Several times in these tips, I’ve referred to being on the air as like having a conversation with a friend. But of course, someone who’s just tuning into your show for the first time isn’t a friend – yet.
So if you want to pull that person toward you, follow these two guidelines religiously:
1. Never go so fast that you lose being conversational.
2. Never let the conversation go longer than it should.
It’s pretty obvious that people are tired of fast-talking deejays (particularly in the voice-tracking arena) who don’t sound engaged with us at all. And in coaching somewhere over 1700 people over the years, I’d guess that maybe – MAYBE – one percent of them have a good sense of “how much is too much.” (Hint: “too much” = a lot less than you might think.)
It’s our biggest mistake. It is also our greatest opportunity.
“We’re attracted to art when it stands for something we believe in, shows us a reflection of our own values, gives us a glimpse of our own inner face.” Roy Williams
We have unwittingly created a format that is disconnected from the world outside the radio station’s windows. We are a sports station that doesn’t root with the fans going to the game. We are an alternative rock station that doesn’t reflect the latest craze, the clubs and the crazies. We’re a country station that doesn’t sing about girls and guys and guitars.
There are two things that will make someone tune OUT fast:
1. Playing a song he or she doesn’t like.
This is why you should definitely want to do music research. The charts don’t say it all, because they’re too general. And what the label reps say is sometimes just a “quacking” noise.
My dear friend Randy Brown, an excellent programmer, put it best when he was accosted by a label rep for not playing a certain song. When Randy told him he didn’t think it fit his station, the rep said, “It’s just one song.” To which Randy replied, “Yes, but when it’s playing, it’s the ONLY song.”
I have a friend named Andy. (Not his real name). He is a disc jockey.
He does disc jockey things. You know, “This Day in History.” Trivia. Shows about favorite pizza. Where the sports teams are playing tonight.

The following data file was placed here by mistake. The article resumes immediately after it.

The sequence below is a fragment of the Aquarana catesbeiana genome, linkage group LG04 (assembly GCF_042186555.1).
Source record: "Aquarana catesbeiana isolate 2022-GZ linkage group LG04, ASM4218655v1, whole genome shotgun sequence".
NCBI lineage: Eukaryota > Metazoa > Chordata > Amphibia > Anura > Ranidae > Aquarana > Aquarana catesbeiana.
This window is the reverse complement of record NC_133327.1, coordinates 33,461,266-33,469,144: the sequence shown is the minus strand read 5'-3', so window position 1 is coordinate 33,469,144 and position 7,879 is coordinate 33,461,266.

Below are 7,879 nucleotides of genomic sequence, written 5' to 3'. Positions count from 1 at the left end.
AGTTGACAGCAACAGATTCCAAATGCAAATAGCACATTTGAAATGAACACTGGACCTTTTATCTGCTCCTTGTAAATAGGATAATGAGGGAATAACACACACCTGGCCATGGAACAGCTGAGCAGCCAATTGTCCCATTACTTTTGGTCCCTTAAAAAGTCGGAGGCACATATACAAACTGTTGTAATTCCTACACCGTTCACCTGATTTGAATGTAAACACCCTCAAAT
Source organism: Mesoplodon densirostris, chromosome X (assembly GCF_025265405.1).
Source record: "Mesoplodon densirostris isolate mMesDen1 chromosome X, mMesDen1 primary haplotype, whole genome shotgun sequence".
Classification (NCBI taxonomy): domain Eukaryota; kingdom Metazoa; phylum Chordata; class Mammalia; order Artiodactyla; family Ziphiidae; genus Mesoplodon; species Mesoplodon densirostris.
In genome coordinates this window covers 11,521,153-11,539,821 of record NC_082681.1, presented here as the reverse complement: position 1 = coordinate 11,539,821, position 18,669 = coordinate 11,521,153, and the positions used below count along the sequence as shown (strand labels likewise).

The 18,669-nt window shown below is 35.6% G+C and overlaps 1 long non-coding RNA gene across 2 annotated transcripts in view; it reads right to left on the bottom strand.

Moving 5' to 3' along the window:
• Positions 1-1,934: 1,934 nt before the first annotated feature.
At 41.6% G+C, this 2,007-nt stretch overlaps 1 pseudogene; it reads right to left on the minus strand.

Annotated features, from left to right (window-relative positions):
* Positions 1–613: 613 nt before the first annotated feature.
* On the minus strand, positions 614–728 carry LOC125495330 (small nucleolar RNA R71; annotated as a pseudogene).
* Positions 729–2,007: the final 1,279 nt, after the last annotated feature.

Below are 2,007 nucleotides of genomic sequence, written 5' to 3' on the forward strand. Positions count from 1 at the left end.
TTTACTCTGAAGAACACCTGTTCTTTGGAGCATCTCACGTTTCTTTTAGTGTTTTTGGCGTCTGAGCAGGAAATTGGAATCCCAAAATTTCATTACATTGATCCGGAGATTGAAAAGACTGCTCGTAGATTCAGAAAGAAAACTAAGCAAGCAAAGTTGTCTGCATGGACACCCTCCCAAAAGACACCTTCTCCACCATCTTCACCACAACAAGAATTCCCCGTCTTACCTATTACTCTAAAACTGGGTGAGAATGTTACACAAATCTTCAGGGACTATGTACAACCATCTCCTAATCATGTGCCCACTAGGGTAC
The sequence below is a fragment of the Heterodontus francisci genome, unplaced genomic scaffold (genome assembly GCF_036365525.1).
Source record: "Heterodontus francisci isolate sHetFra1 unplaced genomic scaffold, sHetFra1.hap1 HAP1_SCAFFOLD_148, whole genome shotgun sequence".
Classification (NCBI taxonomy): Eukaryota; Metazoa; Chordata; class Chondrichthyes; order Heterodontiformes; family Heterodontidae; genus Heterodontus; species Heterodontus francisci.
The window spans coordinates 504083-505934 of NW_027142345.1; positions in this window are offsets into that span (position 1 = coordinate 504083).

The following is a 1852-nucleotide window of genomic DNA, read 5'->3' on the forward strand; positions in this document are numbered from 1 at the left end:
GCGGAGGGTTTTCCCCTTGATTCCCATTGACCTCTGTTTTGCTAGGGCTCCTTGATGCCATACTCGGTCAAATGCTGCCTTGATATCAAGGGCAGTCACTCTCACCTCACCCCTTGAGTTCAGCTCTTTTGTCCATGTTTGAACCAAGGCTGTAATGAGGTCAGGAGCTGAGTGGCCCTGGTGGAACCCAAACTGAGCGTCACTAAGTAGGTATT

Basically, Andy does the bag of tricks from his previous station. And the one before that. Because of that Andy doesn’t have to work very hard on his show. It sort of does itself.
The problem is our listeners don’t listen to us for that. His content not only DOESN’T add value (the very purpose of content), it is actually an interruption in meeting the expectation of the listeners.
We had to help Andy change the way he thought about his show.
The main challenge in bringing great Content to the table each day is that it takes a little work – something that it seems like the vast majority of air talents now see as more of a nuisance than anything else.
So what we get a lot of the time is the “kicker” story – one of those supposedly “amusing” stories like the “stupid criminal of the day” tripe, or innocuous, space-filling items like one I saw the day of this writing, “What your crush on Keanu Reeves actually means, according to science.”
This is the lamest form of show prep. Here’s why:
“Your July memories” pops up on my Facebook timeline.
“One year ago” pops up. Then “5 years ago.” Then “two months ago last Thursday.”
In radio we call this “recycling.” In social media vernacular it’s about keeping the conversation going. Facebook is all about engagement, so they create prefabricated milestones designed to prompt you to engage.
What do we want them to say?
There are many things to learn from great movies, TV shows, and books – all excellent examples of storytelling. And one of the simplest lessons came from the very first Star Wars movie (and continues today): the FIRST LINE sets the stage…
“A long time ago in a galaxy far, far away.”
Bam! In ONE line, you’ve justified everything that follows. And of course, each movie in the franchise then has the “crawl” that explains what’s happening at the precise time of that episode.
Garth was in town and there was no room at the inn.
My hotel reservation vaporized and it appeared as though I didn’t even have friends in low places. My pal Brian and I trudged along from city to city in our hotel treasure hunt until we uncovered the last room available.
Entering my room to unpack my case I noticed a desk for my computer and quickly realized there was no electric outlet to plug into. On hands and knees I discovered an outlet behind the dresser next to the desk. The only way for me to plug in my computer was to move the furniture.
The very reason the desk was there – to be a work station for my computer – was rendered useless because of the way the room had been designed.